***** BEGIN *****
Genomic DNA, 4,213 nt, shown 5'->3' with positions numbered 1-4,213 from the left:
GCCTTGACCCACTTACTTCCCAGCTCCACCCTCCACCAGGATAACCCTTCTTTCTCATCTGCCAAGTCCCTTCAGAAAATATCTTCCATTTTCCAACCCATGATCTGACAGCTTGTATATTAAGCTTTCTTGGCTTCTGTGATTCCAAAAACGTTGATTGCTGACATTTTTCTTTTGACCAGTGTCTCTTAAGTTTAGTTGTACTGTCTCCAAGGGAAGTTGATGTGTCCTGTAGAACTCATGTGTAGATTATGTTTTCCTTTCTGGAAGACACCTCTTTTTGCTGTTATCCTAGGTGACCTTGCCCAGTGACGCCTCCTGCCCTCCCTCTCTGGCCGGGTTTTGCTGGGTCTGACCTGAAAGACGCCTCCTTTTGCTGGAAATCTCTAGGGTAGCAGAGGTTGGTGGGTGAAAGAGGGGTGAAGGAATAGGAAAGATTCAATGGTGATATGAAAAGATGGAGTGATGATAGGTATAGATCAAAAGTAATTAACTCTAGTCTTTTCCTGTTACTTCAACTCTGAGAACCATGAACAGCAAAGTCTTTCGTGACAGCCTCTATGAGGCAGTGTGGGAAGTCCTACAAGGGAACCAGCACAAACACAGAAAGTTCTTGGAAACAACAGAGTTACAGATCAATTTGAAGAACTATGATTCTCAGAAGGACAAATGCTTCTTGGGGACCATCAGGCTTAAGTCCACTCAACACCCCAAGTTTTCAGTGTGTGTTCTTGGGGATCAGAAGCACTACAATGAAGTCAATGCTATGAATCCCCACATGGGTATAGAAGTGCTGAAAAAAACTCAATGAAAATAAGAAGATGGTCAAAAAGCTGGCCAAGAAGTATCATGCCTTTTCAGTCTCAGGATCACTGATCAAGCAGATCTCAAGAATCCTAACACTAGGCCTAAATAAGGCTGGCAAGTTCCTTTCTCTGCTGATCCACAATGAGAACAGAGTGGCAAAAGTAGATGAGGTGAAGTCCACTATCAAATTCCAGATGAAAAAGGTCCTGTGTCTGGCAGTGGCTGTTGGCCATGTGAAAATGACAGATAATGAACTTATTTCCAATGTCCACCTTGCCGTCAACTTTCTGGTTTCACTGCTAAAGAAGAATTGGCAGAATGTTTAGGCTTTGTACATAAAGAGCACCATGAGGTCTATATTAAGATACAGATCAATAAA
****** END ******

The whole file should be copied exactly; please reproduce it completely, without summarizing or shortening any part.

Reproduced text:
Genomic DNA, 4,213 nt, shown 5'->3' with positions numbered 1-4,213 from the left:
GCCTTGACCCACTTACTTCCCAGCTCCACCCTCCACCAGGATAACCCTTCTTTCTCATCTGCCAAGTCCCTTCAGAAAATATCTTCCATTTTCCAACCCATGATCTGACAGCTTGTATATTAAGCTTTCTTGGCTTCTGTGATTCCAAAAACGTTGATTGCTGACATTTTTCTTTTGACCAGTGTCTCTTAAGTTTAGTTGTACTGTCTCCAAGGGAAGTTGATGTGTCCTGTAGAACTCATGTGTAGATTATGTTTTCCTTTCTGGAAGACACCTCTTTTTGCTGTTATCCTAGGTGACCTTGCCCAGTGACGCCTCCTGCCCTCCCTCTCTGGCCGGGTTTTGCTGGGTCTGACCTGAAAGACGCCTCCTTTTGCTGGAAATCTCTAGGGTAGCAGAGGTTGGTGGGTGAAAGAGGGGTGAAGGAATAGGAAAGATTCAATGGTGATATGAAAAGATGGAGTGATGATAGGTATAGATCAAAAGTAATTAACTCTAGTCTTTTCCTGTTACTTCAACTCTGAGAACCATGAACAGCAAAGTCTTTCGTGACAGCCTCTATGAGGCAGTGTGGGAAGTCCTACAAGGGAACCAGCACAAACACAGAAAGTTCTTGGAAACAACAGAGTTACAGATCAATTTGAAGAACTATGATTCTCAGAAGGACAAATGCTTCTTGGGGACCATCAGGCTTAAGTCCACTCAACACCCCAAGTTTTCAGTGTGTGTTCTTGGGGATCAGAAGCACTACAATGAAGTCAATGCTATGAATCCCCACATGGGTATAGAAGTGCTGAAAAAAACTCAATGAAAATAAGAAGATGGTCAAAAAGCTGGCCAAGAAGTATCATGCCTTTTCAGTCTCAGGATCACTGATCAAGCAGATCTCAAGAATCCTAACACTAGGCCTAAATAAGGCTGGCAAGTTCCTTTCTCTGCTGATCCACAATGAGAACAGAGTGGCAAAAGTAGATGAGGTGAAGTCCACTATCAAATTCCAGATGAAAAAGGTCCTGTGTCTGGCAGTGGCTGTTGGCCATGTGAAAATGACAGATAATGAACTTATTTCCAATGTCCACCTTGCCGTCAACTTTCTGGTTTCACTGCTAAAGAAGAATTGGCAGAATGTTTAGGCTTTGTACATAAAGAGCACCATGAGGTCTATATTAAGATACAGATCAATAAA